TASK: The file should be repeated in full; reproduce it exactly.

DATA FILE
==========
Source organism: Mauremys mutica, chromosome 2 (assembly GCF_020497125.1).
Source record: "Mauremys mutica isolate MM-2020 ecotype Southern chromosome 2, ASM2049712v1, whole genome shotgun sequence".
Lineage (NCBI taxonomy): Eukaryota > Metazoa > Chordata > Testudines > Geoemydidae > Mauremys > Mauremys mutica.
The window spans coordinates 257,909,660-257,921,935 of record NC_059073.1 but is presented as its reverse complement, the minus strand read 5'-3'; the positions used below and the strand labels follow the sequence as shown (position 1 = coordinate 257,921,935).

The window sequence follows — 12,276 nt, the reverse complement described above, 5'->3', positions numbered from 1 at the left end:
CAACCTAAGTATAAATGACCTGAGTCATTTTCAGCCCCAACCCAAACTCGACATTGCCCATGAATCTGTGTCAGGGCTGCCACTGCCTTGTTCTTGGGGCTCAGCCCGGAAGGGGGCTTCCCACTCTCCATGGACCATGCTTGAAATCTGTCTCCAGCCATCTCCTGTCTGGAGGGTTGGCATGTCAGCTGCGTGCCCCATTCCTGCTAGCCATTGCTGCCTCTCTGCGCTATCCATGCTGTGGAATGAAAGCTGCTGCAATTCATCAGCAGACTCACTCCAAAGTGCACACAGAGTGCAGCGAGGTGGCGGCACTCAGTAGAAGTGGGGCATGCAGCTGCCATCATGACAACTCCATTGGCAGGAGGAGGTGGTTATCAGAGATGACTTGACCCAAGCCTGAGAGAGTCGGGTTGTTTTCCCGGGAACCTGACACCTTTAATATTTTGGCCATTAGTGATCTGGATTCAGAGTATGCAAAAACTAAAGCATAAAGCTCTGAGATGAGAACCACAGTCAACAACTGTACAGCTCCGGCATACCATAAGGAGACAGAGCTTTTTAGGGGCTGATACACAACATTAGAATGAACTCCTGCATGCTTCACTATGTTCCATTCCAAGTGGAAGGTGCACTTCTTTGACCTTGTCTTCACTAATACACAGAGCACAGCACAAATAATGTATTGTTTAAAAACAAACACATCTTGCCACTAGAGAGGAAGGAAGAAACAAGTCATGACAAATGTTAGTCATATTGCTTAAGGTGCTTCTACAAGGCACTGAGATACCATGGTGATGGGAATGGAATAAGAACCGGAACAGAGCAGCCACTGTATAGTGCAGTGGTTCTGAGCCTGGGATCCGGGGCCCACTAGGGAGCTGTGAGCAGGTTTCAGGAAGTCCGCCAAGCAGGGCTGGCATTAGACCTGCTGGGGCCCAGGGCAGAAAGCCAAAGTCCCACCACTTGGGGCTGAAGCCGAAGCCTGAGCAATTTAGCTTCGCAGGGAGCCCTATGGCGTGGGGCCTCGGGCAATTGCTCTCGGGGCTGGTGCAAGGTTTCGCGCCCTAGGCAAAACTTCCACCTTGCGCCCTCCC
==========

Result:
Source organism: Mauremys mutica, chromosome 2 (assembly GCF_020497125.1).
Source record: "Mauremys mutica isolate MM-2020 ecotype Southern chromosome 2, ASM2049712v1, whole genome shotgun sequence".
Lineage (NCBI taxonomy): Eukaryota > Metazoa > Chordata > Testudines > Geoemydidae > Mauremys > Mauremys mutica.
The window spans coordinates 257,909,660-257,921,935 of record NC_059073.1 but is presented as its reverse complement, the minus strand read 5'-3'; the positions used below and the strand labels follow the sequence as shown (position 1 = coordinate 257,921,935).

The window sequence follows — 12,276 nt, the reverse complement described above, 5'->3', positions numbered from 1 at the left end:
CAACCTAAGTATAAATGACCTGAGTCATTTTCAGCCCCAACCCAAACTCGACATTGCCCATGAATCTGTGTCAGGGCTGCCACTGCCTTGTTCTTGGGGCTCAGCCCGGAAGGGGGCTTCCCACTCTCCATGGACCATGCTTGAAATCTGTCTCCAGCCATCTCCTGTCTGGAGGGTTGGCATGTCAGCTGCGTGCCCCATTCCTGCTAGCCATTGCTGCCTCTCTGCGCTATCCATGCTGTGGAATGAAAGCTGCTGCAATTCATCAGCAGACTCACTCCAAAGTGCACACAGAGTGCAGCGAGGTGGCGGCACTCAGTAGAAGTGGGGCATGCAGCTGCCATCATGACAACTCCATTGGCAGGAGGAGGTGGTTATCAGAGATGACTTGACCCAAGCCTGAGAGAGTCGGGTTGTTTTCCCGGGAACCTGACACCTTTAATATTTTGGCCATTAGTGATCTGGATTCAGAGTATGCAAAAACTAAAGCATAAAGCTCTGAGATGAGAACCACAGTCAACAACTGTACAGCTCCGGCATACCATAAGGAGACAGAGCTTTTTAGGGGCTGATACACAACATTAGAATGAACTCCTGCATGCTTCACTATGTTCCATTCCAAGTGGAAGGTGCACTTCTTTGACCTTGTCTTCACTAATACACAGAGCACAGCACAAATAATGTATTGTTTAAAAACAAACACATCTTGCCACTAGAGAGGAAGGAAGAAACAAGTCATGACAAATGTTAGTCATATTGCTTAAGGTGCTTCTACAAGGCACTGAGATACCATGGTGATGGGAATGGAATAAGAACCGGAACAGAGCAGCCACTGTATAGTGCAGTGGTTCTGAGCCTGGGATCCGGGGCCCACTAGGGAGCTGTGAGCAGGTTTCAGGAAGTCCGCCAAGCAGGGCTGGCATTAGACCTGCTGGGGCCCAGGGCAGAAAGCCAAAGTCCCACCACTTGGGGCTGAAGCCGAAGCCTGAGCAATTTAGCTTCGCAGGGAGCCCTATGGCGTGGGGCCTCGGGCAATTGCTCTCGGGGCTGGTGCAAGGTTTCGCGCCCTAGGCAAAACTTCCACCTTGCGCCCTCCC